from The American Heritage® Dictionary of the English Language, 4th Edition
- adj. Unfamiliar with mathematical concepts and methods.
- n. A person who is unfamiliar with mathematical concepts and methods.
from Wiktionary, Creative Commons Attribution/Share-Alike License
- adj. Lacking numeracy.
- n. One who lacks numeracy skills.
from the GNU version of the Collaborative International Dictionary of English
- adj. Lacking knowledge and understanding of mathematical concepts and methods; by analogy with
illiterate. Opposite of numerate.
from WordNet 3.0 Copyright 2006 by Princeton University. All rights reserved.
- adj. lacking knowledge and understanding of mathematical concepts and methods
Which, despite its superficial appeal to the innumerate, is nonsensical.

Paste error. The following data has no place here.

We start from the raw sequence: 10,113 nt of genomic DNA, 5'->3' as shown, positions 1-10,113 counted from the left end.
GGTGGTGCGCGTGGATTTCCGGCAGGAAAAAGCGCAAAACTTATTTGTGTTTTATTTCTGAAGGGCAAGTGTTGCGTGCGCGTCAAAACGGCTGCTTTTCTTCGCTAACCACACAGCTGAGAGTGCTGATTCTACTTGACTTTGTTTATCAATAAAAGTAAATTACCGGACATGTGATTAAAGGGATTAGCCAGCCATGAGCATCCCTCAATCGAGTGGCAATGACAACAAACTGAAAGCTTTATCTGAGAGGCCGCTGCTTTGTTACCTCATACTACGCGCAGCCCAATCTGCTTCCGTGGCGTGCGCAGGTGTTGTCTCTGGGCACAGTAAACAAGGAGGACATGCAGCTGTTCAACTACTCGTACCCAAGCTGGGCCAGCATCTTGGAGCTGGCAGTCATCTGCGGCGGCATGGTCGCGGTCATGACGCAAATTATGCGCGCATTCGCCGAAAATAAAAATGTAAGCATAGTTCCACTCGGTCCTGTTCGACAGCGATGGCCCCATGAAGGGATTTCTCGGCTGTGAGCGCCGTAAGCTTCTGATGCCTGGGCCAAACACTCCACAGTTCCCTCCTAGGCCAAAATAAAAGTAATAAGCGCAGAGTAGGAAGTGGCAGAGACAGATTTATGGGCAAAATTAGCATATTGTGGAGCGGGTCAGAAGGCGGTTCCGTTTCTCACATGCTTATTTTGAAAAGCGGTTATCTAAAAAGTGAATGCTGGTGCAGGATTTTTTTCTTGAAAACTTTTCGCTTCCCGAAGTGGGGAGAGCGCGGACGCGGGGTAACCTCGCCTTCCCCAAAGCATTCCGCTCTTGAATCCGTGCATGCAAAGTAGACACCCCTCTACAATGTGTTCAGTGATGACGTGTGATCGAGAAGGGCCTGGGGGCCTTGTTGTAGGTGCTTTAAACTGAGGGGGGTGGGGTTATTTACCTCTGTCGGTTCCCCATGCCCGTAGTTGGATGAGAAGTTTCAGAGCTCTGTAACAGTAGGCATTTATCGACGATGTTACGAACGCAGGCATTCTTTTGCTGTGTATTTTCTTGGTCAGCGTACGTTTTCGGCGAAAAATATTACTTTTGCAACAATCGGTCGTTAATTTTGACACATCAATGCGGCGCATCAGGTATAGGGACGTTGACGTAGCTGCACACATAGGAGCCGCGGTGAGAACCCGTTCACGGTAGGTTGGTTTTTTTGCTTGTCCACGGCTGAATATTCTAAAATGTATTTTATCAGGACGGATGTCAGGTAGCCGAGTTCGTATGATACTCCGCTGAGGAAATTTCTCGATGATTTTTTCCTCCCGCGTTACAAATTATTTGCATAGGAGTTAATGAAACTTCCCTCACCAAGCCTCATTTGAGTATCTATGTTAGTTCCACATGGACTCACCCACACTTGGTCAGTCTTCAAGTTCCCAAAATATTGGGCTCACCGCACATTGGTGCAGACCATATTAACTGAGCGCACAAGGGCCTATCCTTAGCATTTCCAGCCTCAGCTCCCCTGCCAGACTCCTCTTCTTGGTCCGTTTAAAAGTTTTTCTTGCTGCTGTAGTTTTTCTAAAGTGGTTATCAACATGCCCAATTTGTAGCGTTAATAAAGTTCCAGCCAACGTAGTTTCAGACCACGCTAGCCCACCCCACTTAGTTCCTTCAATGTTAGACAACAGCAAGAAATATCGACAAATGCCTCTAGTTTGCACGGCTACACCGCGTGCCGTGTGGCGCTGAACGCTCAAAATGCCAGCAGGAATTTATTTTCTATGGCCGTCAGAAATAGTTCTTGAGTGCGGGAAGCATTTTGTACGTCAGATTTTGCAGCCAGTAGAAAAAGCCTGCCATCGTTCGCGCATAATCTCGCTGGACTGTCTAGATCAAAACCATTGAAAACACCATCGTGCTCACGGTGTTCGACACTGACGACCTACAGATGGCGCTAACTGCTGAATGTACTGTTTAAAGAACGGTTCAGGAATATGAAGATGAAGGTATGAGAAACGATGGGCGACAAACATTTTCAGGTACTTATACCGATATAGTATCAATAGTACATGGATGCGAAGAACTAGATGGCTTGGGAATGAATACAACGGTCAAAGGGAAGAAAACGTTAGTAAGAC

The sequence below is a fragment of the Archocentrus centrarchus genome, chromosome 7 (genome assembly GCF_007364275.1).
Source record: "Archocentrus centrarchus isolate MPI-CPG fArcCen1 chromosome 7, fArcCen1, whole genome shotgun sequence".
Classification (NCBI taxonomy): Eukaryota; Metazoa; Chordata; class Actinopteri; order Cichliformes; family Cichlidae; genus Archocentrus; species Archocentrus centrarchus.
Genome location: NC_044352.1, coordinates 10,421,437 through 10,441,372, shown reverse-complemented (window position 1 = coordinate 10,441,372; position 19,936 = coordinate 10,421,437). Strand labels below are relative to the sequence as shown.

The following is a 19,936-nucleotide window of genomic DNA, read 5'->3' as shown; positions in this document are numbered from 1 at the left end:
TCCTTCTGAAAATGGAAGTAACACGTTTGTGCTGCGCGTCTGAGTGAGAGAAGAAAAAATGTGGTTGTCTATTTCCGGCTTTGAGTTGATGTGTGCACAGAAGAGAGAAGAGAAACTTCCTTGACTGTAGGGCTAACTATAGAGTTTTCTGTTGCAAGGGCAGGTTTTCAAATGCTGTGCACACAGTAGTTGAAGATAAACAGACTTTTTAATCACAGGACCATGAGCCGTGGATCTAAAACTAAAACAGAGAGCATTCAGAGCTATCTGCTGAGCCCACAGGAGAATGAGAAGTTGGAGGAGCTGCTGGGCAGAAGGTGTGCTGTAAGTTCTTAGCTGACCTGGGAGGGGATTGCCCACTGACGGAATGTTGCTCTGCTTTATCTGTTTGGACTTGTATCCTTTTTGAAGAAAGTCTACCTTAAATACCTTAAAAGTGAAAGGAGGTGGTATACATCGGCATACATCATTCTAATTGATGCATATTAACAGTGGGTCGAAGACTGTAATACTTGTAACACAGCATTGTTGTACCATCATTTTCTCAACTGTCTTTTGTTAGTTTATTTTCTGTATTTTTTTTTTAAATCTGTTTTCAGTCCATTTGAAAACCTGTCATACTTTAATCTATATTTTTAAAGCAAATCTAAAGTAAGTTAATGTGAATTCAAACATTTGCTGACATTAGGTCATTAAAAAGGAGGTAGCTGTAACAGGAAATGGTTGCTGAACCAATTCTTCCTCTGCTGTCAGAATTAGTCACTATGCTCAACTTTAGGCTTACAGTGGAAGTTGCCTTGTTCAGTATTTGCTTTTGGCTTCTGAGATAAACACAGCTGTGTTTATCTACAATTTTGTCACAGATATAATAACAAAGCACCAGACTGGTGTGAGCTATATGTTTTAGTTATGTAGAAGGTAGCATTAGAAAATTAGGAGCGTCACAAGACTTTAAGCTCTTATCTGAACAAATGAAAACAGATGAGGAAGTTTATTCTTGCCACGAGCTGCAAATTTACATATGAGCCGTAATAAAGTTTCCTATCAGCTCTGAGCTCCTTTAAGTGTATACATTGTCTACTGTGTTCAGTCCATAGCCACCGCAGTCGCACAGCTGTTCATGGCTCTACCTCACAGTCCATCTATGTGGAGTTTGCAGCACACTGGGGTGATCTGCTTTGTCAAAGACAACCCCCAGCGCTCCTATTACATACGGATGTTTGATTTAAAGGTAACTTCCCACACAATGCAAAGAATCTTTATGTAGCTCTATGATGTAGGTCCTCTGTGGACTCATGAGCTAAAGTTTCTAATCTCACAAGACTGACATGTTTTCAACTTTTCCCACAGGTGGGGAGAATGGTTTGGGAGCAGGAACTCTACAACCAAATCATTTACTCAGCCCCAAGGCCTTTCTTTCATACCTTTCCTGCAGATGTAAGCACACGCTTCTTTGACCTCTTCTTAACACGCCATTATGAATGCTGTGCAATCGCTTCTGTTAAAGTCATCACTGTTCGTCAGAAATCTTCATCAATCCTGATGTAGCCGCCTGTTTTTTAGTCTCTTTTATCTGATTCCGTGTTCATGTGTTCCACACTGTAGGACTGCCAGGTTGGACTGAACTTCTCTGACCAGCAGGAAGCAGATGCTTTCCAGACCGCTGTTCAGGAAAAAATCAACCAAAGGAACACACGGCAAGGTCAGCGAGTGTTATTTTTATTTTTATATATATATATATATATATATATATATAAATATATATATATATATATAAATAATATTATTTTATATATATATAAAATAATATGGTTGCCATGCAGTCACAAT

I'm sure you don't know what 'innumerate' means so look it up.
Most respondents were considered "innumerate," with 33\% answering only one question correctly and 35\% having no correct answers.
(I am aware btw that innumerate unions occasionally claim it does add up; these are invariably based on best case stockmarket returns scenarios which (i) ignore the crashes and (ii) ignore the rules under which pensions operate). on January 2, 2010 at 9: 01 am Paul
I am effectively innumerate, (nor have I any design capability) so I am not easily able to start to quantify numbers and create charts.
Consider for a moment what any black man in the US goes through "EVERY DAY", you innumerate twit.
And, BTW – whether in Italian or English, “spaghetti” is not, strictly speaking, a “plural” noun – it is, rather, one of those fairly-curious object-designations that may be said to be, in a certain sense, “innumerate”.
But I guess Al just proved why Pawlenty is on the right track for the primaries: being innumerate is a plus.
Equally, I can exercise the "choice" to purchase my gas directly from Ukraine, throw my pension into a looted plan or deposit money in a morally dyslexic and operationally innumerate bank.
And they say liberals and progressives are innumerate.